When you get right down to it, the hiring process is really a Catch-22. You need to fill that vacant spot quickly before work piles up, but a thorough search takes time, the main thing your newly expanded workload doesn't allow you. As disruptive as it is to have someone leave, finding their replacement can be even worse.
When Linda Tossey joined her company four years ago, the director of operations and marketing for United Services of Des Moines brought with her a timesaving interview process. When the company has a vacancy, Tossey immediately places an ad and then spends the next day or two screening candidates over the phone. She invites those who meet the basic requirements to a "group information session," held just a few days after the ad is placed. During these 45-minute sessions, Tossey gets up in front of the group -- usually no more than 15 candidates per session -- and gives an overview of the company, the available position, and the pay scale and benefits offered, with time allotted for questions in between.
"It's been an enormous timesaver," Tossey says, noting that she doesn't have to go over all that basic information with the handful of candidates that make it past the group sessions to the personal interviews. Once they've whittled it down to five or six individuals, Tossey and the heads of the department doing the hiring only spend another half-hour, at most, talking to each candidate.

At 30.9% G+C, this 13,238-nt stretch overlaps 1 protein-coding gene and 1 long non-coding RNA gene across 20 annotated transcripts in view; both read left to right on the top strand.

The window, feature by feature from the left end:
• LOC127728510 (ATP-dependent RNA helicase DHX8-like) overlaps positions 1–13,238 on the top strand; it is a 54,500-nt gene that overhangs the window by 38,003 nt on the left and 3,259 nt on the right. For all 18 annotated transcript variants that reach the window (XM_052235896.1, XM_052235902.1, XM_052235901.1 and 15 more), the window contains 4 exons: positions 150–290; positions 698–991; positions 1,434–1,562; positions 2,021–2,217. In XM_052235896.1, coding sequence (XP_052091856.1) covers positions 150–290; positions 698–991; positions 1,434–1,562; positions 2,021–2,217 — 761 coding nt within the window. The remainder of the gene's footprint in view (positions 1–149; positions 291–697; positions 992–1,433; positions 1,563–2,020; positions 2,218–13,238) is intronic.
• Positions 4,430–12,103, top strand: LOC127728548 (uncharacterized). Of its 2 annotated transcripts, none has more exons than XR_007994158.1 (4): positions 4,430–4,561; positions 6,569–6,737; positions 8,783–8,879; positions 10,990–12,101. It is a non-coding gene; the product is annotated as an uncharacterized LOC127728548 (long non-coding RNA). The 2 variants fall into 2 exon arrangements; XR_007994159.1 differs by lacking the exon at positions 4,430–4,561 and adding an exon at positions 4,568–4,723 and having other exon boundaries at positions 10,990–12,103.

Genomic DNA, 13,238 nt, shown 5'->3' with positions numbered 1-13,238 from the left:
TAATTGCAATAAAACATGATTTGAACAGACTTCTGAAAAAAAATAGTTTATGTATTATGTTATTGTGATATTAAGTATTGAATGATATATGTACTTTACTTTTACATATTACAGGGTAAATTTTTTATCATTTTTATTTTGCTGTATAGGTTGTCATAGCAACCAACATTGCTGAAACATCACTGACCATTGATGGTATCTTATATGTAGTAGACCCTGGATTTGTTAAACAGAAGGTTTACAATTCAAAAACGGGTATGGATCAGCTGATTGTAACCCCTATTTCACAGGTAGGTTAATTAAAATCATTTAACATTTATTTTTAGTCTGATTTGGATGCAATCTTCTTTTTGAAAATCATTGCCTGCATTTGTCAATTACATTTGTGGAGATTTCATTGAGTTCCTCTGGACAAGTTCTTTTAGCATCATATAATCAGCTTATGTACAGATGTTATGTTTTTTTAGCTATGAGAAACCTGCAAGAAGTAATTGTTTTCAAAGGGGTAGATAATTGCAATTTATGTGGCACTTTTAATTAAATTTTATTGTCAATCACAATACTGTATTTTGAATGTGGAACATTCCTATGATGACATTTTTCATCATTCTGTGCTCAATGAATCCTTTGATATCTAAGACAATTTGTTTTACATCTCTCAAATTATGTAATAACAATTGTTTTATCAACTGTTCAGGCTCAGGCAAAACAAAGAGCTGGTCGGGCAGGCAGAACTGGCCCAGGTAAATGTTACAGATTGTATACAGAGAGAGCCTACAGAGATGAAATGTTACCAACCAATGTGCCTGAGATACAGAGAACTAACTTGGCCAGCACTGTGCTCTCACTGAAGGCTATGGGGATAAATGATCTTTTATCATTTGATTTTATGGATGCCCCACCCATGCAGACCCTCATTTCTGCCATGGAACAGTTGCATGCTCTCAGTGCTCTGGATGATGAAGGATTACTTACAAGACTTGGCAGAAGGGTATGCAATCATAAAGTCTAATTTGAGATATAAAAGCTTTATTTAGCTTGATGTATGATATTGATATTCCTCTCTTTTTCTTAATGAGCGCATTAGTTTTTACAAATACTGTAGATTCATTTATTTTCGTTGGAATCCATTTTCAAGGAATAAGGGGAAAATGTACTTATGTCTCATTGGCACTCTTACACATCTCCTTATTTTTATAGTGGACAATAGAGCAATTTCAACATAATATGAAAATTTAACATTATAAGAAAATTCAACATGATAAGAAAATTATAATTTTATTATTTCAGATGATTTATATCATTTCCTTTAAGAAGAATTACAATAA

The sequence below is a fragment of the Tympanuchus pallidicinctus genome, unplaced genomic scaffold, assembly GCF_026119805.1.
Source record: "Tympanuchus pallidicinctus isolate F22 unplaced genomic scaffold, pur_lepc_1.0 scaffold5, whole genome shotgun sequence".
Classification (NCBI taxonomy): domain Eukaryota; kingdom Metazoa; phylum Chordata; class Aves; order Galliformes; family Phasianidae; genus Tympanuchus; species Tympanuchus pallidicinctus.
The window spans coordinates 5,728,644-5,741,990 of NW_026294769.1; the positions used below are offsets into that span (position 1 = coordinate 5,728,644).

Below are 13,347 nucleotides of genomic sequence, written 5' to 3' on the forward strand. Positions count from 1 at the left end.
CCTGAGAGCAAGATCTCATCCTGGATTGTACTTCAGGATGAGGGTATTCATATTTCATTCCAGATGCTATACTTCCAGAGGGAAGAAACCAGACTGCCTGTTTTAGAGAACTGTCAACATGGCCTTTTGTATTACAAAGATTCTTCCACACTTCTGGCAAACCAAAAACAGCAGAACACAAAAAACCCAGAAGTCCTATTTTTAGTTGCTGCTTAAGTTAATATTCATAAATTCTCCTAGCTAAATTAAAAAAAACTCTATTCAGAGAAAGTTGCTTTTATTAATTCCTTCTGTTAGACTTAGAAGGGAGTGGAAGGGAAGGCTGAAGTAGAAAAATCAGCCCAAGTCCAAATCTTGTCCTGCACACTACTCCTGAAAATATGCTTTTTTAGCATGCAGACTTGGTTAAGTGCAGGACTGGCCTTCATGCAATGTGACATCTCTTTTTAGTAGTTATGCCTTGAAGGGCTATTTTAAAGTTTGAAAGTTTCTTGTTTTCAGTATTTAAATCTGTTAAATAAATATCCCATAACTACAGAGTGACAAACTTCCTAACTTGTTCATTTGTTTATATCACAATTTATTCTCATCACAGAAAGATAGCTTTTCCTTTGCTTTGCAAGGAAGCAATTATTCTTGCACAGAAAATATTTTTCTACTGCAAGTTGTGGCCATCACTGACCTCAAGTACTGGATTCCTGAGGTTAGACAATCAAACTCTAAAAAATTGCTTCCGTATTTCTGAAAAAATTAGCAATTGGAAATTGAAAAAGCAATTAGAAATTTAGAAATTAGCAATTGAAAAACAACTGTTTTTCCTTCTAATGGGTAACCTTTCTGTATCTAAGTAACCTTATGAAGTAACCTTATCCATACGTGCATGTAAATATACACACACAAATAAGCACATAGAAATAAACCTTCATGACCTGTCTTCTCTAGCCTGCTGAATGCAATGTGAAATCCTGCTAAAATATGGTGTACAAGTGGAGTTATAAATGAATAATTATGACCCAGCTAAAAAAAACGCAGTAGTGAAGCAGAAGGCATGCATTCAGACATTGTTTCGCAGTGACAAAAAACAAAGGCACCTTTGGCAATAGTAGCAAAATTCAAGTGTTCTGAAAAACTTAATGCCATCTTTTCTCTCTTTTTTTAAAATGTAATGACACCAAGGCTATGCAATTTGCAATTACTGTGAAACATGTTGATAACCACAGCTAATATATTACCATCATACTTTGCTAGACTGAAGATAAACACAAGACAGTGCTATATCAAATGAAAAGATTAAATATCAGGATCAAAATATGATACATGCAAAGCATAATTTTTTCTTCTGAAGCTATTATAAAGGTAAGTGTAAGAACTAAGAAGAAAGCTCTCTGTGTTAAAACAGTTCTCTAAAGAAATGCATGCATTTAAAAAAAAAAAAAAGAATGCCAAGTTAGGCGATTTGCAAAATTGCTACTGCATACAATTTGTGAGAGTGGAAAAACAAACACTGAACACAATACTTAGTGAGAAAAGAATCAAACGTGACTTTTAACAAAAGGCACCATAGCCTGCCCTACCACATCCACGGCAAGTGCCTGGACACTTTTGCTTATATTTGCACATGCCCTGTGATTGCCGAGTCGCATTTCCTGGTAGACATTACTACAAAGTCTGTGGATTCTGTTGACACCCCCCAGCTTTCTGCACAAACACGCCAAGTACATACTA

The policy also saves the company time that it would normally spend weeding out candidates whose interest in the position is lukewarm, at best. Actual job applications aren't made available until after the group session, and Tossey gives people two opportunities to leave during the session. "By the time we've gathered all the applications, we're down to a group that knows our company, wants to work for us, and is willing to accept the salary and benefits," Tossey says. "We don't want to waste time, both ours and theirs, interviewing someone who won't take the job."
The company doesn't use this process for all vacancies, but Tossey says it's particularly useful for administrative and sales positions -- jobs where good people skills are a must. "It gives us a chance to hear them and see them," she says.
Karen McFall, an administrative assistant who was hired through this process in July, notes an added benefit: It projects a good image of the company. "I could see that they respected their time as well as mine."